I'd also genuinely like to be able to spend more time with my godson but at the moment I can't without blowing a fuse. It's not his fault. It's not mine either. It's the effects of cptsd. It's my responsibility not to spew the effects all over other people, e.g. my godson, by looking after myself and saying "No".

And, sometimes a post has to be long so you can express yourself.  :hug:

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Kizzie

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Re: Being there for others too much
« Reply #4 on: October 09, 2018, 04:50:25 PM »
Nodding too BB.  Those small shifts are actually epic imo, from being other-referencing as we learned to be to survive), to becoming self-referencing -  so glad to hear this  :thumbup:

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Blueberry

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Re: Being there for others too much
« Reply #5 on: October 09, 2018, 04:56:30 PM »
Thank you for your wise response, Be Hea1thy! I'm letting it sink in further, the way I often do.

After writing my own post, which enabled me to get rid of the upper layers of whatever, I was able to poke about lower down and see what's going on. Why do I experience frustration at trying to help? Why can't I just listen to my refugee neighbours, tell them what I can and then let the whole situation go? Why does it keep churning around in my head? Part of me feels at least  :pissed: :pissed: and another part even pretty close to  :blowup: 

Probably the situation reminds me of something in the past to do with FOO. My parents weren't refugees, they were immigrants who moved from one democratic country to another democratic country for a good position secured before the move. They didn't want to settle or make their home in the new country and I don't think M was ever grateful to be able to move to a new country where F could get a good job in his own field with money instead of odd-jobbing. She certainly complained a lot about the country and didn't want us, her children, to grow up feeling we belonged. In my neighbours' case it is different. I don't have the impression that they're completely ungrateful to have a place to live after escaping from their war-torn country, but their expectations are rather high and I feel I have to tread carefully.

OK, now I understand! I'm hearing their complaints and I 'feel' I must tread carefully. e.g. they think their toddler has minor breathing problems because it's a bit difficult to air their apartment, the kitchen doesn't have its own window or fan (or a door for that matter - so you can open the window in another room to air  ;) ) but actually I'm pretty sure it's way worse for their toddler to be exposed daily to his father smoking in the same room as him. But somehow I don't feel I can say "in this country the effects of passive smoking are known! Parents who are smokers go outside to do so or at least lean out the window, especially when they have a baby or toddler in the house (in the main)." I'm not a social worker, it's not my job. I get frustrated at feeling I have to keep this in. I suppose growing up in a household where there was so much denial about the real reasons behind our family dysfunction - that's what is being triggered here in me  :blowup:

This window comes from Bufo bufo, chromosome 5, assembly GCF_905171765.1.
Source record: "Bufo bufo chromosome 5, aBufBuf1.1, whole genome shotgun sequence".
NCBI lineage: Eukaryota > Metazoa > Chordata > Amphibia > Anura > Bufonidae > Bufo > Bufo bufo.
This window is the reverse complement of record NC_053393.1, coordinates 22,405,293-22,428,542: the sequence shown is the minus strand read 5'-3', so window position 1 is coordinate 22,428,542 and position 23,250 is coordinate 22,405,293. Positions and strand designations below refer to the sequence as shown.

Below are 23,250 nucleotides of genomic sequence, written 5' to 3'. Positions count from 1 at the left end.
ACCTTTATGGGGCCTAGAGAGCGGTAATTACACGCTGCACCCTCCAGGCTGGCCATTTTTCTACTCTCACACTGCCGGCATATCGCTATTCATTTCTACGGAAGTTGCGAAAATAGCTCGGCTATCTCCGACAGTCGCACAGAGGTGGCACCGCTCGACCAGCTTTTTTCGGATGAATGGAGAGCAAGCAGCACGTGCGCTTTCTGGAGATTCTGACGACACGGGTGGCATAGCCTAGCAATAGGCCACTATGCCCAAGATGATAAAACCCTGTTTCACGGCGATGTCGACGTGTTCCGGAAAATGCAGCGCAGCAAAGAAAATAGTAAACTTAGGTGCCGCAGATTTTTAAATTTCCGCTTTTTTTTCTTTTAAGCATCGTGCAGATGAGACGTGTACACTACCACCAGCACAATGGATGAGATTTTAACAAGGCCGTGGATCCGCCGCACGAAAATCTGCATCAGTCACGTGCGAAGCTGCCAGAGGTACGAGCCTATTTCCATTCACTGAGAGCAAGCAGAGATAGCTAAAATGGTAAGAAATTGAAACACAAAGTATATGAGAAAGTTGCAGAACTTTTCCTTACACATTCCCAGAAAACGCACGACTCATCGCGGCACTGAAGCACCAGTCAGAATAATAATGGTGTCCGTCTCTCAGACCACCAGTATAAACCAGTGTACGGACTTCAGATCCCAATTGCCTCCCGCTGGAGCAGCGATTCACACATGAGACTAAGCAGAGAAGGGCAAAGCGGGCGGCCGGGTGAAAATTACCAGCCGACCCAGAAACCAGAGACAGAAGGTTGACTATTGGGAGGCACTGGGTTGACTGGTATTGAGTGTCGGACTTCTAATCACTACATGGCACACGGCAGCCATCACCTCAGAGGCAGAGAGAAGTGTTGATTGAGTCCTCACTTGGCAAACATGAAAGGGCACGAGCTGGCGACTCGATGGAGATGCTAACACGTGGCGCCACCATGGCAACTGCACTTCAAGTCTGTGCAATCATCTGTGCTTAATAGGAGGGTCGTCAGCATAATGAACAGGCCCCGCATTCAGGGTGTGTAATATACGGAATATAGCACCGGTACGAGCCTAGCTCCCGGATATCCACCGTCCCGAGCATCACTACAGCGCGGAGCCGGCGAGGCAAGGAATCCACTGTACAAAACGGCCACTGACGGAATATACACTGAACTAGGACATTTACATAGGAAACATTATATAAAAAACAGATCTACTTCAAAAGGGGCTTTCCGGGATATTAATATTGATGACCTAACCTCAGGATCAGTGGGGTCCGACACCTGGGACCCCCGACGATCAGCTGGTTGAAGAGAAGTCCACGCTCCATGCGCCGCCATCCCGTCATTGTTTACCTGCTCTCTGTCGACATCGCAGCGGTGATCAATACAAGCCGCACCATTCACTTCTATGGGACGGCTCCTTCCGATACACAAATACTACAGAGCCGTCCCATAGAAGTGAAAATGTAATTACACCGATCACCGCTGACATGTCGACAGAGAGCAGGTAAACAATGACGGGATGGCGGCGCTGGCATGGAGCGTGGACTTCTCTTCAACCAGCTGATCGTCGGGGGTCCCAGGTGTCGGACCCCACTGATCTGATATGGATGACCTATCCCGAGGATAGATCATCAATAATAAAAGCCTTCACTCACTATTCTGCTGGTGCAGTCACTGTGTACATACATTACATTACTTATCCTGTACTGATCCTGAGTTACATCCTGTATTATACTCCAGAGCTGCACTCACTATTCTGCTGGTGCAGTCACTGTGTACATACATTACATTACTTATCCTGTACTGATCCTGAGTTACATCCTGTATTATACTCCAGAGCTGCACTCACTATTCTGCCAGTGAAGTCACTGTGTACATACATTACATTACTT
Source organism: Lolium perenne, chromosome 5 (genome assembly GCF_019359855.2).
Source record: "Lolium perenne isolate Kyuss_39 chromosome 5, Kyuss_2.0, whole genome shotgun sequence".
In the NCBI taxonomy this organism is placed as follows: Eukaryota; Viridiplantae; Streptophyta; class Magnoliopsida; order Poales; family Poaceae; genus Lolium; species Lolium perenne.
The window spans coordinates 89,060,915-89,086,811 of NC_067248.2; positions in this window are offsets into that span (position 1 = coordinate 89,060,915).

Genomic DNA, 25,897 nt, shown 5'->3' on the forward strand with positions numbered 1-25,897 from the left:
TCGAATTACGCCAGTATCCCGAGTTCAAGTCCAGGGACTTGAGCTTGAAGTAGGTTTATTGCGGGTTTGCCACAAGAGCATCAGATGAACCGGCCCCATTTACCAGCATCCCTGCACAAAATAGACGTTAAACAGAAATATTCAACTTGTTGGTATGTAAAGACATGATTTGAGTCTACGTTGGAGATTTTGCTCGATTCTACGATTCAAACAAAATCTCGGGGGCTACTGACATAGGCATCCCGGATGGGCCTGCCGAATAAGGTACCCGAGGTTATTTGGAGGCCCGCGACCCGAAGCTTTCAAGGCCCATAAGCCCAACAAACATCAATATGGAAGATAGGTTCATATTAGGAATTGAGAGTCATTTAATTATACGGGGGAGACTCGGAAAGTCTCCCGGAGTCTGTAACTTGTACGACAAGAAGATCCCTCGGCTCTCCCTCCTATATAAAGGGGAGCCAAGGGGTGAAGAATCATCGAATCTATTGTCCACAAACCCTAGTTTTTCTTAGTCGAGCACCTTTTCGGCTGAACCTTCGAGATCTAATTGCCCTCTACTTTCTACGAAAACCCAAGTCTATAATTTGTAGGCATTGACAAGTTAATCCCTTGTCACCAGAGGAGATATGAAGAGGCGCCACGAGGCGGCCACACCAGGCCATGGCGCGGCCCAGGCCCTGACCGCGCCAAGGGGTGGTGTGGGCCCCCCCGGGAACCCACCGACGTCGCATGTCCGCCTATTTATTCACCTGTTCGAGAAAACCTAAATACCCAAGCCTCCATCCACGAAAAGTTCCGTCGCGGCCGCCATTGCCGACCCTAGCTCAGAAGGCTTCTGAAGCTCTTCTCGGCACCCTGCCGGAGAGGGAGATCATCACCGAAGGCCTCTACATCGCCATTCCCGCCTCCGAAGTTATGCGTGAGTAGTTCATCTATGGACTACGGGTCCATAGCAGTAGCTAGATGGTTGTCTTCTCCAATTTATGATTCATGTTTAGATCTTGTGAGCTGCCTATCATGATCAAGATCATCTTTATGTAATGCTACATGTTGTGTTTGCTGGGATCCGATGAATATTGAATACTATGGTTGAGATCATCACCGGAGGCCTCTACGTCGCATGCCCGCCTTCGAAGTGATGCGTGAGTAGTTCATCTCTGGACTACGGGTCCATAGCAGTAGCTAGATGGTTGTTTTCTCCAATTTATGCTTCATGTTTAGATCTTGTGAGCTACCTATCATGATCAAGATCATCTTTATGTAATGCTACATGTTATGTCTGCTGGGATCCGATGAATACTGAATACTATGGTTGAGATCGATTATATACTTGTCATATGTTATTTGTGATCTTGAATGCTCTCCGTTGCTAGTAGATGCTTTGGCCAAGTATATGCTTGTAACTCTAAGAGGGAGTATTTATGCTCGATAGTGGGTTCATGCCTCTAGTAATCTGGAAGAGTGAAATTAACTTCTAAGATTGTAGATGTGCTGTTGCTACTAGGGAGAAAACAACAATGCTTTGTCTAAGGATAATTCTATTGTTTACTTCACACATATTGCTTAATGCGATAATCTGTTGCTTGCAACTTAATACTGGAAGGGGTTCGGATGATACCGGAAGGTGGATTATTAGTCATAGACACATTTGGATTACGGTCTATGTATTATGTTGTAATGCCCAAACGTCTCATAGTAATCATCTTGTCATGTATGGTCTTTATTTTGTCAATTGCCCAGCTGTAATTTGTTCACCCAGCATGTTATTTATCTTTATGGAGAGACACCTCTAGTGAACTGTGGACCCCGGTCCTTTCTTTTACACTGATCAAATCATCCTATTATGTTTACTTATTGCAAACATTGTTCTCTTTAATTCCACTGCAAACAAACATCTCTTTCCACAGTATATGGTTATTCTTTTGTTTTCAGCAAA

My parents blamed my childhood problems on the fact that we lived in this foreign country far from extended family. Total and utter denial about their role in the dysfunction. It's not as if there weren't lots of other immigrants to that country at that time from their own country into similar professions as F's who they could have socialised with. But no. And then all their own psychological problems on top of it, which they would have had in their home country too - they did when we lived their briefly or were there in the summer holidays. Just not quite as exacerbated as during the years we lived in the country they immigrated to.

So I've been able to unravel a bit more. Too early, too freshly 'dug up' to really start processing, but maybe in a few days I can put that up on the Screen.

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Blueberry

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Re: Being there for others too much
« Reply #6 on: October 09, 2018, 05:06:21 PM »
This is worth the effort.  It gets better, ime.

Thanks for saying this :thumbup:

Could you send your godson a card saying you are sorry you couldn't spend time together this trip?

I will either do that or phone him, but it's just it takes me a fair bit of step-by-step plodding to even realise what's going on and the guilty feelings about not being there for him and beginning to take myself and my needs even more seriously and say "Me first!", something you're sort of not meant to do towards a child, even though for many of us on here that's exactly what our parents did. I'm also not responsible for my godson the way you are for your own child. In theory I know this, but in practice, well, I still need practice!

People eventually get the message that you too, are someone who can't be taken for granted
So that's what's going on! Thanks :applause: :thumbup: for giving me the words for it.

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Blueberry

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Re: Being there for others too much
« Reply #7 on: October 09, 2018, 05:10:33 PM »
Thanks also TR and Kizzie. :hug: :hug:
 "Other-referencing to self-referencing" - wow, that's what's going on. Yes, you're right, Kizzie, this 'small shift' is actually huge and epic.

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Blueberry

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Re: Being there for others too much
« Reply #8 on: October 09, 2018, 08:26:36 PM »
A few hours later, I realise how much progress this is for me, so giving myself another round of applause and cheer  :applause: :applause: :applause:  :cheer: :cheer: :cheer: Now try not to feel embarrassed or ashamed about showing myself.

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LilyITV

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Re: Being there for others too much
« Reply #9 on: October 10, 2018, 02:47:11 PM »
Thank you so much for posting this Blueberry.  I really appreciate the long posts.  I go through similar thought processes in my head so it's helpful to see that someone else does this as well and the responses. 

"Other referencing to self referencing" is so difficult!  I can identify with the guilt and going over it again and again in my head.  The feeling of being embarrassed and ashamed about doing something you should feel completely justified in doing without a second thought.

You should be so proud for the progress you're making.  Thank you so much for sharing.